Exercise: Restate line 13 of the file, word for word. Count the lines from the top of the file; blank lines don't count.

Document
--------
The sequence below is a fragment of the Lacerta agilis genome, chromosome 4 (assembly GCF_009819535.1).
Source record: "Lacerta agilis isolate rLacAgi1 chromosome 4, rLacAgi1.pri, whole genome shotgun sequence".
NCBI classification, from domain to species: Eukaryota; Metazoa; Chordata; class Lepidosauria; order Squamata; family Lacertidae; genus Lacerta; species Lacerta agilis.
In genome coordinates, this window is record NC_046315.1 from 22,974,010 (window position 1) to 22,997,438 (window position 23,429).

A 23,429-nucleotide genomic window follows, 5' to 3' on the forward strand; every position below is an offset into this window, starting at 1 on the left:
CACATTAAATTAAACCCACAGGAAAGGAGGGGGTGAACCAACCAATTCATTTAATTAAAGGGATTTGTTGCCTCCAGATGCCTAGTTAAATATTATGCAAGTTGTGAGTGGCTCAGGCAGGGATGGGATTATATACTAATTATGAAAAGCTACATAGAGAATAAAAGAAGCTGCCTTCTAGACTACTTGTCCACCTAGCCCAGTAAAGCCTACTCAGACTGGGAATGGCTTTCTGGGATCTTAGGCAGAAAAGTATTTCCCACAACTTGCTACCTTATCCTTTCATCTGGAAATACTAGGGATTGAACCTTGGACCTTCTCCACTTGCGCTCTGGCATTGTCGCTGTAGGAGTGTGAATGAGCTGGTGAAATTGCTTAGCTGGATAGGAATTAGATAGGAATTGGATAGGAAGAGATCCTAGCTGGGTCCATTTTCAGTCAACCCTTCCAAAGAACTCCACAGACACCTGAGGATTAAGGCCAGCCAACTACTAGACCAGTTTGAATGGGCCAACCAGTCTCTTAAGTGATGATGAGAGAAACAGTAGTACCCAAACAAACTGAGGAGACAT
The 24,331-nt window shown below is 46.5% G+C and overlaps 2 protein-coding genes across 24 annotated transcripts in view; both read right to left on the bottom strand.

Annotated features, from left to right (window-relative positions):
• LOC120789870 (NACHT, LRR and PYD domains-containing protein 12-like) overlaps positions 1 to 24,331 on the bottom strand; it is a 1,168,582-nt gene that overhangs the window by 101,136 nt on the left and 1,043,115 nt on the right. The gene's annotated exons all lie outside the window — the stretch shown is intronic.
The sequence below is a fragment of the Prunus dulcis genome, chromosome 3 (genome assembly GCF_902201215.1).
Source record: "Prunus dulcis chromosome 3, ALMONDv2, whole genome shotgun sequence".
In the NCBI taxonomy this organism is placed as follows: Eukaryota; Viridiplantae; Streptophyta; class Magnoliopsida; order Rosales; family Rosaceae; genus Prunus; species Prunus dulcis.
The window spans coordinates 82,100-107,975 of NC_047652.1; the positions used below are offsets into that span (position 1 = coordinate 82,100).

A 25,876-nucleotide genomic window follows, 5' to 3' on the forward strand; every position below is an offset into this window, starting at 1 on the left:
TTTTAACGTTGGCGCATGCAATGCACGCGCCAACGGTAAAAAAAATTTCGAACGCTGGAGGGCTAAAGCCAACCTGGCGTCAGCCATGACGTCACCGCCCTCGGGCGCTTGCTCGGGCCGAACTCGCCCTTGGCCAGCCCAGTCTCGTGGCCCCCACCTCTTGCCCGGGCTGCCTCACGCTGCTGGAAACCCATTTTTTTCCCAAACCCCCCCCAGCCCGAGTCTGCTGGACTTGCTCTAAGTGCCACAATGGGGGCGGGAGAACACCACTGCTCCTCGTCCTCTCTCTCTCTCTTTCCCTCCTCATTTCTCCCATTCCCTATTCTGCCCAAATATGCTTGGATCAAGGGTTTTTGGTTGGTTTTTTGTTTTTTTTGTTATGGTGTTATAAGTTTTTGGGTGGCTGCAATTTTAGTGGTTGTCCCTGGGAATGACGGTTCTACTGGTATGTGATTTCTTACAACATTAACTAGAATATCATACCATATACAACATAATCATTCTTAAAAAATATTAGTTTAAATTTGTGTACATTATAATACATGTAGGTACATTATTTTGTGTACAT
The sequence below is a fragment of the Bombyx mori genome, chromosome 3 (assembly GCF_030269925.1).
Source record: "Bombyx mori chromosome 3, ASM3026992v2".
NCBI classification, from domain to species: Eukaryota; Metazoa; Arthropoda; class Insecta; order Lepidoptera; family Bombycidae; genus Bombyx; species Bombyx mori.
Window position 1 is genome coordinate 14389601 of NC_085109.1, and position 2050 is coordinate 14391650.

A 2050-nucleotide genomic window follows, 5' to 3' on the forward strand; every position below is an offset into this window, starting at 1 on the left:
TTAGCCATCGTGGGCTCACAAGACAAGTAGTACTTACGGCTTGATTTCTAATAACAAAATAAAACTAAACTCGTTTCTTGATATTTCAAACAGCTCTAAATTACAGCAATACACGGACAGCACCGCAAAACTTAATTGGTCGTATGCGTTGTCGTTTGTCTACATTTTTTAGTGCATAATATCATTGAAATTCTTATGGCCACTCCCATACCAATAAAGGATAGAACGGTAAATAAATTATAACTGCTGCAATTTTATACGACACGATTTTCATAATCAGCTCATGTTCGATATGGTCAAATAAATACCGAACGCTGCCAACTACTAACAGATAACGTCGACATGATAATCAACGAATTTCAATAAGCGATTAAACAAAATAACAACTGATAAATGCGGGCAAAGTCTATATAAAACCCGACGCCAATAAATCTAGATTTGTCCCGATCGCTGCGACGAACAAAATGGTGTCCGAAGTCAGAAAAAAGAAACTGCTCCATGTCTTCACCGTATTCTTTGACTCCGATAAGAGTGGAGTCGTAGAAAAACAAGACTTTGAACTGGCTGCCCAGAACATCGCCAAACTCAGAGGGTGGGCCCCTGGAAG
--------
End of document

The window spans coordinates 82,100-107,975 of NC_047652.1; the positions used below are offsets into that span (position 1 = coordinate 82,100).